When Mary enters The Contributor office, it lights up. She greets us with a huge hello and a puppy under her arm. She tells us how she’s feeling and how great her customers are to her. If there’s a new vendor in the office, Mary offers them advice on how to be a great seller.
Last year, Back Down South Films released a video about Mary that’s been viewed more than a 1,000 times and been shared across the Internet. She’s been selling The Contributor since 2013 and has built a loyal customer base in Bellevue where she sells most of her papers. I sat down to ask her a few more questions about The Contributor and life in Nashville.
What do you like about selling The Contributor?
Being my own business woman. I love it. And the kids. Oh my god, the kids excite me when I see them.
Were you a businesswoman before this?
I used to own a daycare, but it was nothing like this.
How is it different?
Well, with me doing the paper I still deal with a lot of stuff out there, but with a child you have to be aware of what’s going on, make sure it has food. I have to make sure I have papers as well, but I had to be on point at the daycare. The least little thing could go wrong and a child could get hurt. In other ways, it’s the same though. I’ve got to have everything I need now like papers. It’s about keeping everything you need to keep that customer — or that child — happy.
I know we’ve interviewed you a lot over the years, but what’s going on now?
Since I’ve been doing the paper, the paper keeps me clean and keeps me sober. It keeps me focused. People care about me, you know, whether they buy a paper or not. They say “Mary B., I love you!” They can tell when I’m sick. They became my family. They took me in when they didn’t have to.
I was doing drugs off and on for 20 years or better. I’ve been clean three years or better now. I got clean about two months after I started selling the paper. My customers believed in me when I didn’t even believe in myself. That’s why I wear the color pink, it’s the color of faith. You have to have faith in the unknown and they had faith in me. They didn’t know who I was.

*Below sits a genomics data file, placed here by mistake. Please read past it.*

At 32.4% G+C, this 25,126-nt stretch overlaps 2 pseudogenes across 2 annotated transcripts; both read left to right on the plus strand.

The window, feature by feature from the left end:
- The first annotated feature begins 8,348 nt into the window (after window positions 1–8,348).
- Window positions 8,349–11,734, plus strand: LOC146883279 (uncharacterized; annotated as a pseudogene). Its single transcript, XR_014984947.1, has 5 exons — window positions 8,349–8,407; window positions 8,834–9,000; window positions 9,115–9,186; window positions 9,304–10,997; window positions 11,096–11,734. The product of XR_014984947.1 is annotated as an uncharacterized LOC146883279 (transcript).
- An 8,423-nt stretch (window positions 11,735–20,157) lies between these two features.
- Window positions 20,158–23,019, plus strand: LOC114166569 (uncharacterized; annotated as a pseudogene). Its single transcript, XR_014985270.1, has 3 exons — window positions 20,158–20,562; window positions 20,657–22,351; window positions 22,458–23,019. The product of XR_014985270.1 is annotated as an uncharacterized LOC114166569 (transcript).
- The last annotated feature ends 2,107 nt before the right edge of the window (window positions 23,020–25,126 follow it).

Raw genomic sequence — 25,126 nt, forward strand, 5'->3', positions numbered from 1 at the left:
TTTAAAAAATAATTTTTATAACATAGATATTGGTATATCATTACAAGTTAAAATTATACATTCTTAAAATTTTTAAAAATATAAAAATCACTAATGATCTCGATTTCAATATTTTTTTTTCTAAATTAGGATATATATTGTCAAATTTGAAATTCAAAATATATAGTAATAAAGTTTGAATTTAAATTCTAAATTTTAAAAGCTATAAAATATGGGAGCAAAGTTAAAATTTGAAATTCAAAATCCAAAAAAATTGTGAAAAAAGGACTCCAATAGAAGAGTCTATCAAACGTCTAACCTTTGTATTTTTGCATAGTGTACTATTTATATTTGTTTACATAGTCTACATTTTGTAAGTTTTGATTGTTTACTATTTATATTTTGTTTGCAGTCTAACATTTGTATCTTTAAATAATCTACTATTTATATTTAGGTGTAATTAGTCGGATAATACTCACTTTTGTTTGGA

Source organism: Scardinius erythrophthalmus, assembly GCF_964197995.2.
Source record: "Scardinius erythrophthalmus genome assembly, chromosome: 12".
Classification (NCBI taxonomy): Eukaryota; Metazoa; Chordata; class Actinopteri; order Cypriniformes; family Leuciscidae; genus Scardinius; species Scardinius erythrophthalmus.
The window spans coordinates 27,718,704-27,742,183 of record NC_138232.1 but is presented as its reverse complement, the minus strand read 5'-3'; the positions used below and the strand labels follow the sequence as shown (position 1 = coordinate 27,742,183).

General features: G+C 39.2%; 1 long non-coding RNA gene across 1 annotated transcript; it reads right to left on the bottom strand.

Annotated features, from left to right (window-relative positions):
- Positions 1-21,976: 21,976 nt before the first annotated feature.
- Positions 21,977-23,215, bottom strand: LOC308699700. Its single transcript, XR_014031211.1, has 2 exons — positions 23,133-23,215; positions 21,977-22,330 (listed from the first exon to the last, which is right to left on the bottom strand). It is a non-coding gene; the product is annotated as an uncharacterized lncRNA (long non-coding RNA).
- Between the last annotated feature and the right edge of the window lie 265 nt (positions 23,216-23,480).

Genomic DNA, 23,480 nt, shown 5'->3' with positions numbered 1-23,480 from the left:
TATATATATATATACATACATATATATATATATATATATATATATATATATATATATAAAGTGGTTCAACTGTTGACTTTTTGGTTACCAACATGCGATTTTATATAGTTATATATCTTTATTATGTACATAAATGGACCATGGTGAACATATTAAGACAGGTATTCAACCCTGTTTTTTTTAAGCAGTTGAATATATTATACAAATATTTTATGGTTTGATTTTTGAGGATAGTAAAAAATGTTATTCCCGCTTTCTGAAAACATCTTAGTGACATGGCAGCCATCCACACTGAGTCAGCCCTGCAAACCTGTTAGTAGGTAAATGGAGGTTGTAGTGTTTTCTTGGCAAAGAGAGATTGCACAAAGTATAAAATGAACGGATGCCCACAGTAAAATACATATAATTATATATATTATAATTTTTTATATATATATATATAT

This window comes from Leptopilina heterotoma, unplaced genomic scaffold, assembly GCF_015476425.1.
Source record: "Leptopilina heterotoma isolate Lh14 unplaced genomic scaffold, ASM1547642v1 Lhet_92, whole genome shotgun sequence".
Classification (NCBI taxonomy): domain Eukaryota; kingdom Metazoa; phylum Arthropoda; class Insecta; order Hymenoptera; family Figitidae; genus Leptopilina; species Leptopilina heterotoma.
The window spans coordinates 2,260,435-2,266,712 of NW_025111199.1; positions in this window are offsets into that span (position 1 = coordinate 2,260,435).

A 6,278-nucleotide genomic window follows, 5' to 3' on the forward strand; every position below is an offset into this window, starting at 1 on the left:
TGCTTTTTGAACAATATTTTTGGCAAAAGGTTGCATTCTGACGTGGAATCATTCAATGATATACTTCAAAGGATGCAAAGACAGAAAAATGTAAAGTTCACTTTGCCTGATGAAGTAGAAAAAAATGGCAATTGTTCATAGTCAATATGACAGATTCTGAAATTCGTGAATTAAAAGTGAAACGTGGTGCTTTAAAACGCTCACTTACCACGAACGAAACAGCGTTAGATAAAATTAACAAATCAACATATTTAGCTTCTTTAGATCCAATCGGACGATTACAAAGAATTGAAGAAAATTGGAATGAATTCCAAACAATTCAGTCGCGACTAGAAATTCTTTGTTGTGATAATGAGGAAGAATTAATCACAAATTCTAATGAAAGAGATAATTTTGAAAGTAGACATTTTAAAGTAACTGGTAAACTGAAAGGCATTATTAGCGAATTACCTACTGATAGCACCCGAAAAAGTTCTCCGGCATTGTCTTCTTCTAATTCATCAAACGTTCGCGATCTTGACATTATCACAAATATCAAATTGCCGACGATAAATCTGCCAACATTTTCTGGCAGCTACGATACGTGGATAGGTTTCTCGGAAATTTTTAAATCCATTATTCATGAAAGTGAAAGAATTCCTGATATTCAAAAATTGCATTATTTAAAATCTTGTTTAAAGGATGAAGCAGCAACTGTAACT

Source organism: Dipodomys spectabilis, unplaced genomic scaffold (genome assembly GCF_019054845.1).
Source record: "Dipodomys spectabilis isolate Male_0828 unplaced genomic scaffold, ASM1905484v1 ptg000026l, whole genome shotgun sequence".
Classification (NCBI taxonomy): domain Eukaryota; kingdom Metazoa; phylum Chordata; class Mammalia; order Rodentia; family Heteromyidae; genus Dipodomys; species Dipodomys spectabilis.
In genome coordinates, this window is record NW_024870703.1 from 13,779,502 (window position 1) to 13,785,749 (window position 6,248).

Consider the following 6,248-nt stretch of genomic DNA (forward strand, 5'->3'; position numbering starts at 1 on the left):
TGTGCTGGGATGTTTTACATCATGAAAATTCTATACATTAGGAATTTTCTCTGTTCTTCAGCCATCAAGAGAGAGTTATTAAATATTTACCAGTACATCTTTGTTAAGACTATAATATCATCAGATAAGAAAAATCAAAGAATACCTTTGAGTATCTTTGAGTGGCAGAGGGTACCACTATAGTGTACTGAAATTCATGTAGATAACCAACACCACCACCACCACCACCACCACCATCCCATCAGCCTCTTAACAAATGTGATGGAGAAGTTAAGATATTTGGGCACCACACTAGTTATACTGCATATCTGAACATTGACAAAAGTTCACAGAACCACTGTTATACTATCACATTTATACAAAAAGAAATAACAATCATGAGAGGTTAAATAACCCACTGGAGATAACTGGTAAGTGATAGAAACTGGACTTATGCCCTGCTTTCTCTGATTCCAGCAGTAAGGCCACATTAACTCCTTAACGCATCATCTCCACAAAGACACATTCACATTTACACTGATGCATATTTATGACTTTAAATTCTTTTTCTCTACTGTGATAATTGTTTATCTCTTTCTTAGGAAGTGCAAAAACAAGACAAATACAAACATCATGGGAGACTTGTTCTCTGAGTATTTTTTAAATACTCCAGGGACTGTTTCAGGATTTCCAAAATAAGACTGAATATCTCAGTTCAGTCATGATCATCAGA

What does Nashville need to do to end homelessness?
They are building all these high-rises, but why not build a semi-high-rise for the homeless? Let them work, and charge them $10 a week or so for 30 days. Maybe they do community service or something and then they could move into more permanent housing. That right there would give someone a start and get them on their feet. Whatever money I was making when I was homeless was for a hotel room and food and after that you’re not making anything unless you have loyal customers.
How long have you been in Nashville?
Since about 2008-2009. Got out of prison and came straight here. I could have gone home, but I chose to do something different. I’m glad I didn’t go home. Living in Nashville has taught me a lot about being homeless. I didn’t know anything about it before. It taught me how to live on the streets with small means. How to appreciate the smallest little thing. Appreciate somebody that just gives you a hygiene pack. I’ve always been grateful for anything anyone’s given me. Someone’s something old is new to me anyway.
What do you appreciate now?
My home. It’s still so good to have a home to go to. When I get home I don’t go out or anything. Nobody comes to my house except my case managers. I’m a homebody and I love it. I come home and look at the stuff that belongs to me and nobody else. I love looking in my refrigerator and getting something to eat instead of wondering what I’m going to eat today.
Tell me more about your customers.
When I see my customers I get excited, especially when I haven’t seen them in awhile. I have one customer that’s 3 years old and I saw her being born into the world. She always brings me a gift, so I brought her a gift today. When the kids come through and tell me it’s their birthday, nine times out of 10, I have bubbles or suckers in my bag. It’s just a little way to show my appreciation. During Christmas time, I give everyone a Christmas card. I hand sign every one of them. On Father’s Day, Mother’s Day, 4th of July, most of major holidays I put signs up. A lot of people don’t have someone to say Happy Father’s Day or Happy Mother’s Day to them. I’m hoping it will make someone’s day, make someone smile.
I’m blessed. I’m very blessed. Some people are not as fortunate as me. When I see someone not as fortunate as me, I realize how blessed I am. It’s my customers who made it possible. They believe in me. For me to be able to share my story in a video, I think someday it might help somebody.
Where does your energy come from?
It’s got to come from above because some days I don’t have it. I’ve got rheumatoid arthritis and you know I’ve been sick for the last month. But when that car comes through or that first child that rolls down the window and says, “I love you Miss Mary,” or a child tells me a knock knock joke that doesn’t make no sense, I’ll laugh like there’s no tomorrow.
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